If you deploy your application to a staging environment, chances are that it will eventually get picked up by Google and other search engines. This is undesired for many reasons, from other people discovering your unfinished work to bad SEO from duplicate content.
robots.txt is a file that can be used to instruct search engine robots not to index certain paths of a website. Ruby on Rails creates a robots.txt file in the public directory when generating a new project, but since it is a static file, we can't make it work for both the production and staging environments.
So, the first step is to remove that file from our repository.
Then, we can make Rails generate different content depending on the enviroment it is in. While this can be done using a controller, a simpler way is to create a Rack app.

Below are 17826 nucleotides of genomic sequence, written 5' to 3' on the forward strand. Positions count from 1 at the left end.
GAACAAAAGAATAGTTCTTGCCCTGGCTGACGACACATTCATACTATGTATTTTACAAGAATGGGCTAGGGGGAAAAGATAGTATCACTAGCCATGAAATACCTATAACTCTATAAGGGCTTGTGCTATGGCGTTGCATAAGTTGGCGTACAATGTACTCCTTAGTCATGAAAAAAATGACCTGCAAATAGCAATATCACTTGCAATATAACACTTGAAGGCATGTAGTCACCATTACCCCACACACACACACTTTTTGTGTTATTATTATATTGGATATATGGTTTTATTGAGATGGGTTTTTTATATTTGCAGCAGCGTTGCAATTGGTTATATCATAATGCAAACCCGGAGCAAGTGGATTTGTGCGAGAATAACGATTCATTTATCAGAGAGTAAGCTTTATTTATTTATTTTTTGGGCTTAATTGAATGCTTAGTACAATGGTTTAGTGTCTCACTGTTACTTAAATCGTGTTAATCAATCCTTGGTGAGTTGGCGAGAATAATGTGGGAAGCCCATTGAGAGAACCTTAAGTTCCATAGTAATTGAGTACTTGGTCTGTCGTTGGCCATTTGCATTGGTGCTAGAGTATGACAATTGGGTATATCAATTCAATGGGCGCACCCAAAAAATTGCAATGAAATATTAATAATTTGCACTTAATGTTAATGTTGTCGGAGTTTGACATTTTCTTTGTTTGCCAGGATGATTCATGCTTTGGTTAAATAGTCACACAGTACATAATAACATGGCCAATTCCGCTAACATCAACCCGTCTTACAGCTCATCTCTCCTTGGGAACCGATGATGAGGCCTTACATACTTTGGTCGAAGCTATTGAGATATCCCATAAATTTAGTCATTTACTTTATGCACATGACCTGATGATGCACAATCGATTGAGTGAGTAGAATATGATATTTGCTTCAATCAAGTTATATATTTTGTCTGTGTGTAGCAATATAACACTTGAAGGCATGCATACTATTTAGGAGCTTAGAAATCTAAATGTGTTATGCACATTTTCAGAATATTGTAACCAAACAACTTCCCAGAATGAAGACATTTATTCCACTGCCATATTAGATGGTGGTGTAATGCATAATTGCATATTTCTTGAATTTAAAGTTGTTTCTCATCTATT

lib/robots_txt.rb file with the following content:
class RobotsTxt def self.call(env) # start building a new response response = Rack::Response.new # set content type to plain txt file response['Content-Type'] = 'text/plain' # cache the response for one year, so that further requests won't hit # the application response['Cache-Control'] = 'public, max-age=31557600' # cache for 1 year # if we're not in production env, set the content to disallow all robots unless Rails.env.production? # disallow access to the whole site (/) for all agents (*) response.write "User-agent: *\nDisallow: /" end response.finish end end
Finally, connect that app to the correct route in
YourApp::Application.routes.draw do get '/robots.txt' => RobotsTxt end
When you deploy those changes, your app will serve an empty file when running in the production environment, and disallow all robots from indexing your site in any other environment.
If you want to lock down your staging environment even further, you can use HTTP basic auth. This way all requests will have to be authenticated with a username and password.